The Princeton Writing Program offers intensive seminars in intimate settings to prepare freshmen for the University's rigorous writing demands. The seminars cover a range of topics but are primarily focused on developing college-level writing skills. Pictured are students in "Human Rights and the Rule of Law," a seminar taught last spring by Patricia Kennedy, a lecturer in the Princeton Writing Program.
Photo: John Jameson
In focus: Princeton Writing Program
Posted August 31, 2006; 01:45 p.m.
Intimate, intensive seminars focused on the art of writing are the hallmark of the Princeton Writing Program, a vital resource for preparing students for the demands of course papers, junior papers and senior theses that are central to a Princeton education.
The Princeton Writing Program offers more than 100 writing seminars of 12 students each on a wide variety of topics, including global warming, animal intelligence, ancient seafaring and the American dream. Every Princeton freshman is required to complete a seminar to fulfill the University writing requirement.
The primary goal of the seminars is for students to learn the fundamentals of college-level written inquiry and argument. Writing seminar students also learn to use library research tools and navigate Firestone Library. Most seminars are interdisciplinary in nature so as to give students experience writing with a wide array of sources.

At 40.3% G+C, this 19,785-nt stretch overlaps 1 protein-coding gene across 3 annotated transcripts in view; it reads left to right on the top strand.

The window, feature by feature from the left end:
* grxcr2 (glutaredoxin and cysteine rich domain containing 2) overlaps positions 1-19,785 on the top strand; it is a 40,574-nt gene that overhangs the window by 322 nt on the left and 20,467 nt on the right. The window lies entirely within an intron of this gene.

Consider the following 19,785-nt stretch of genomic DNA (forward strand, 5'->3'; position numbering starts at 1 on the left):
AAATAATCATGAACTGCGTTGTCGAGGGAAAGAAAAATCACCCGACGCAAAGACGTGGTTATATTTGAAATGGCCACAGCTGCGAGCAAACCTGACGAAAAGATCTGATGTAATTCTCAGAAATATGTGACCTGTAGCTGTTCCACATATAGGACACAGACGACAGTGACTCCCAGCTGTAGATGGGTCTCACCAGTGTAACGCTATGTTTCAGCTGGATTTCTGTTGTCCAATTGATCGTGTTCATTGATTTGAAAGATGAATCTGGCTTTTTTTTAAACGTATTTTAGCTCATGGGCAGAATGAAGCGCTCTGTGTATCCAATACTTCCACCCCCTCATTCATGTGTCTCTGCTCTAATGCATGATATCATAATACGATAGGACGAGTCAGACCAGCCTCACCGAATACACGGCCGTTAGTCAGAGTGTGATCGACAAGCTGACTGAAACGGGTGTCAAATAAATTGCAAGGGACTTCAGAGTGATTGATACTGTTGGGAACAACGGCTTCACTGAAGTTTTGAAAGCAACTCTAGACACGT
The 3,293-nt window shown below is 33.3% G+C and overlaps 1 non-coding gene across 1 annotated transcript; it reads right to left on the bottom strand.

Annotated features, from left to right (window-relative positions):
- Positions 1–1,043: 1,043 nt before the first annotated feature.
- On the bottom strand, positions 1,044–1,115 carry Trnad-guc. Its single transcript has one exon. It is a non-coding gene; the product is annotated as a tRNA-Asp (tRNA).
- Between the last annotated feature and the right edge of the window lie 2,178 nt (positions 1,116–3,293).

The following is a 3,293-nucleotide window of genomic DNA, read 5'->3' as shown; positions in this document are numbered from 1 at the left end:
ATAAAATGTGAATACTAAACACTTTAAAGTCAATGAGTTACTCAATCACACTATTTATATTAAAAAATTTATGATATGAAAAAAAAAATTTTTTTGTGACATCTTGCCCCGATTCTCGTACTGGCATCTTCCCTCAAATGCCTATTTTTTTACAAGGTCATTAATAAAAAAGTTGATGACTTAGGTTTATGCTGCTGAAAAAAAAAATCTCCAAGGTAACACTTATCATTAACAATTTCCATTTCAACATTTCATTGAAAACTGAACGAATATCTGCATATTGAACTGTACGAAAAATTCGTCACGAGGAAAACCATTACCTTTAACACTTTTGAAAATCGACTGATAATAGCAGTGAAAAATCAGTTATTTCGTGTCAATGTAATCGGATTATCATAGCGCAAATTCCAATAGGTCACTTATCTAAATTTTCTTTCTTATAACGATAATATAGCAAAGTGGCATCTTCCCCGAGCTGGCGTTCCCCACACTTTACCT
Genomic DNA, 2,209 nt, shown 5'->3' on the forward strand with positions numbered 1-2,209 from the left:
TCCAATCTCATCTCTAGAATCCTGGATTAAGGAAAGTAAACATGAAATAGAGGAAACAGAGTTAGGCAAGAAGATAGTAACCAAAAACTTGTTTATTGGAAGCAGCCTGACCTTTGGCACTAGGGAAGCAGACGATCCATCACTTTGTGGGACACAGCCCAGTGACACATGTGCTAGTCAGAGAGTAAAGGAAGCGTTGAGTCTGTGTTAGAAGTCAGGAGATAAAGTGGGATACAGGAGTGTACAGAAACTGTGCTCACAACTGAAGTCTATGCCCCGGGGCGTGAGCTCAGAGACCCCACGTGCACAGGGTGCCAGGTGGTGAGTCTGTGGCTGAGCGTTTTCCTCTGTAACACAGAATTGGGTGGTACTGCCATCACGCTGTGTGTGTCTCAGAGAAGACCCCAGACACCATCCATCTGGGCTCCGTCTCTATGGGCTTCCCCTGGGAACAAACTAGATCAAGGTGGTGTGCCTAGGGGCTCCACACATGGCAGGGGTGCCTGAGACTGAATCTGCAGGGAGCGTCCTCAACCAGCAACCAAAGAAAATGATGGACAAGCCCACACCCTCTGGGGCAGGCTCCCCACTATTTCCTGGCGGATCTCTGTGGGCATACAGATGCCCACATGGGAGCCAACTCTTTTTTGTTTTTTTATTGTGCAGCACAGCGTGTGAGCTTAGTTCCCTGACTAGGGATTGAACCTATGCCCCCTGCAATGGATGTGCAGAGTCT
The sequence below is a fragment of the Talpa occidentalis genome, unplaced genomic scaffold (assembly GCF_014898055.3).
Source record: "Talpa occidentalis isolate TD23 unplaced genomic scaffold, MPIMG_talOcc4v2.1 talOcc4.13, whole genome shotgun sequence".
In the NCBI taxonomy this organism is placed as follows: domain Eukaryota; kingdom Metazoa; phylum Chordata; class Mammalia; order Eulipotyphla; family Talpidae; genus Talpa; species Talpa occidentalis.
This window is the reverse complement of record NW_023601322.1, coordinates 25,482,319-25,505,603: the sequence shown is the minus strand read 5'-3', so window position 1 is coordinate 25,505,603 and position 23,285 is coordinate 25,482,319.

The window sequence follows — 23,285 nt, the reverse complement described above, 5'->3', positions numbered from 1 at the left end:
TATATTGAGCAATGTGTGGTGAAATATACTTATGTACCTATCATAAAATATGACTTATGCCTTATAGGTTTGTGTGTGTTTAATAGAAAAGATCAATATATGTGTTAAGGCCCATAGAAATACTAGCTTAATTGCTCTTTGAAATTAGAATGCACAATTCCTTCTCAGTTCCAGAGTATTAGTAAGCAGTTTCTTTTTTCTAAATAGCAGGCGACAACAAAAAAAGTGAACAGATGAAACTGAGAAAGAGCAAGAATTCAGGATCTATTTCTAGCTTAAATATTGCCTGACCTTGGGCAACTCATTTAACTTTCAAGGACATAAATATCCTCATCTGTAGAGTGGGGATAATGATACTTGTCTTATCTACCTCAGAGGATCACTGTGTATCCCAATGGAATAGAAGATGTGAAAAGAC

Writing seminar faculty number 40 to 50 each year and include postdoctoral lecturers, Princeton professors from a range of academic departments, qualified University administrators and staff, and graduate students in their last year of study.
The writing seminars were introduced in fall 2001 after a review of the way Princeton teaches students to write. The University has had an undergraduate writing requirement for generations, but students previously satisfied that requirement by taking a course that included instruction in writing by the end of their sophomore year. The revamped Princeton Writing Program emphasizes seminars that are more concentrated on writing than on the subject matter.
The program also operates the Writing Center, located in Wilcox Hall, which offers students one-on-one tutoring sessions with experienced writers trained to consult on assignments in any discipline. Both undergraduate and graduate students may bring writing projects to the center, which holds more than 1,800 tutoring sessions each year.
In addition, the program's Writing in the Disciplines initiative seeks to enhance the role of writing in every department at the University. The initiative includes roundtables for professors and graduate students on topics of general interest, such as academic writing that crosses over to a popular audience. Princeton Writing Program staff members also consult with faculty on integrating writing into courses, designing effective assignments and helping preceptors respond effectively to student writing.
For more information about the Princeton Writing Program, visit its Web site.